We may look back on the days in April 2017 when tens of thousands of South Africans marched demanding that President Jacob Zuma should fall as the beginning of something bigger.
There’s been a wistful glint in the eyes of ageing activists as they gear up for action again, predicting a return to the 1980s. Many have embraced the idea of the reconstitution of a United Democratic Front-style multi-class, non-racial and popular anti-apartheid alliance of NGOs, community movements and religious groups to “Save South Africa” from the capriciousness and corruption of the Zuma government.
We are told that Friday April 7, the day of the nationwide marches against Zuma, was the day when ordinary people stood up and said to the ANC: “Enough is Enough!” It was followed by another large demonstration of opposition political parties marching on the government’s seat of power in Pretoria, the Union Buildings, on April 12, which was also the president’s 75th birthday.
Yet, while we should in no way underestimate this democratic stirring, we may look back and say that its greater significance was that it was this moment when it became manifest that Zuma’s faction of the ANC would be prepared to resort to violence to entrench its domination.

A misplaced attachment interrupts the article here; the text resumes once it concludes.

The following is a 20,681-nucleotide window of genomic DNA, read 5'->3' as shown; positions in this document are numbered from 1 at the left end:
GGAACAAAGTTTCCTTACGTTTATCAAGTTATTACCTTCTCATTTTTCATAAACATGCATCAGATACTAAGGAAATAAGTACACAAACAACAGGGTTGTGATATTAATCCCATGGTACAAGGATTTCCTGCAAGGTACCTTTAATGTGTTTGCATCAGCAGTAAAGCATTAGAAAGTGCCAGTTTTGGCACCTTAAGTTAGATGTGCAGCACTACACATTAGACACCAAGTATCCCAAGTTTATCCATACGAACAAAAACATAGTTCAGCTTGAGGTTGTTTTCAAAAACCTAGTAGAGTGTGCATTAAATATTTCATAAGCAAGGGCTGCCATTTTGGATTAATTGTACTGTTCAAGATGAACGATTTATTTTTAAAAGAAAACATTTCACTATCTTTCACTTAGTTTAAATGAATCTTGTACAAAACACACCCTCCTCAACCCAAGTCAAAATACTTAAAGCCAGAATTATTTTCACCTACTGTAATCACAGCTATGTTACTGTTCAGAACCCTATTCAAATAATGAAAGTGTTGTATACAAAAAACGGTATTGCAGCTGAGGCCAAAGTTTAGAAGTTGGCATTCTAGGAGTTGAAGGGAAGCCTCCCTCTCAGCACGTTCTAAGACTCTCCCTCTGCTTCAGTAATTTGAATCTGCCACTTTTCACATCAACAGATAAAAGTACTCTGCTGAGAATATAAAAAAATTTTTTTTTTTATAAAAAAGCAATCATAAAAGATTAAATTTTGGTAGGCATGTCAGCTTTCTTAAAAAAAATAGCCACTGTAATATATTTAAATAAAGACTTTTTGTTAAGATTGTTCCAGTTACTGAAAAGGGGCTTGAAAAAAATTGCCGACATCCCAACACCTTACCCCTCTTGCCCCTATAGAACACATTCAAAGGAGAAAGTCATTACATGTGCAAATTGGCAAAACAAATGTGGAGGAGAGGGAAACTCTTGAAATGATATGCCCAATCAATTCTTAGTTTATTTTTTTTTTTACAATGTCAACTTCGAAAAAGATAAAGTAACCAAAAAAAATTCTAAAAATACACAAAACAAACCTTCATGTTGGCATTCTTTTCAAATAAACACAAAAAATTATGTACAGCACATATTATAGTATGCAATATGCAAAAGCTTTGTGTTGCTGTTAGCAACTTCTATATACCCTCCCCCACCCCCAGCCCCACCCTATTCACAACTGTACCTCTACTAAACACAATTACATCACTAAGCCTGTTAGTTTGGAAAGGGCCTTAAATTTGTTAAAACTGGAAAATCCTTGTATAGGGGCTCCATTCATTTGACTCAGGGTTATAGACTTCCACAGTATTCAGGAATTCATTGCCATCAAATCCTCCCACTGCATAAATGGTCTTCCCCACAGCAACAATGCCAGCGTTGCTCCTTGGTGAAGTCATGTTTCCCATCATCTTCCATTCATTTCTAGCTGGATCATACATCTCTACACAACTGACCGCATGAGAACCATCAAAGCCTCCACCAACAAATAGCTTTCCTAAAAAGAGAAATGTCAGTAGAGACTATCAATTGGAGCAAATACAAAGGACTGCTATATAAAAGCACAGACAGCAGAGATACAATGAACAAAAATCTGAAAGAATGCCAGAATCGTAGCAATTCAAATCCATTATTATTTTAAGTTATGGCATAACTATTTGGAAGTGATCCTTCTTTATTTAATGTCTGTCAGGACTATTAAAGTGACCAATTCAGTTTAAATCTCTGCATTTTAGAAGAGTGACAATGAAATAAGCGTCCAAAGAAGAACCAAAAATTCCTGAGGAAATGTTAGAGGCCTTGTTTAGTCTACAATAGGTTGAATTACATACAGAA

Signs of intolerance of dissent
Once the first marchers had marched, the ANC government sought to save face by proclaiming the day a triumph for democracy – which, of course, it was. Yet during the build-up to the march, the ANC had filled the air with threats of violence.
The most explicit warning was delivered by the newly installed minister of police, Fikile Mbalula. He did not want another Marikana, he said, but implied the repeat of such an event, when police killed 34 striking miners, if protesters damaged property.
Other ANC officials, notably eThekwini mayor Zandile Gumede, issued not-so-veiled threats against those marching. Others sought to tie up the marchers’ right to march by denying permission; others referred to marchers as “counter-revolutionary”.
The most chilling threat was represented by the MK Veterans’ Association (MKMVA), supposedly former members of the ANC’s armed wing uMkhonto weSizwe (MK). Its press briefing before the marches took place stated that it was “mobilising” its members, who would be “combat ready” to defend Luthuli House, the headquarters of the ANC. It was backed up by statements by the ANC Youth League that it was ready to defend the premises with all the weapons at its disposal.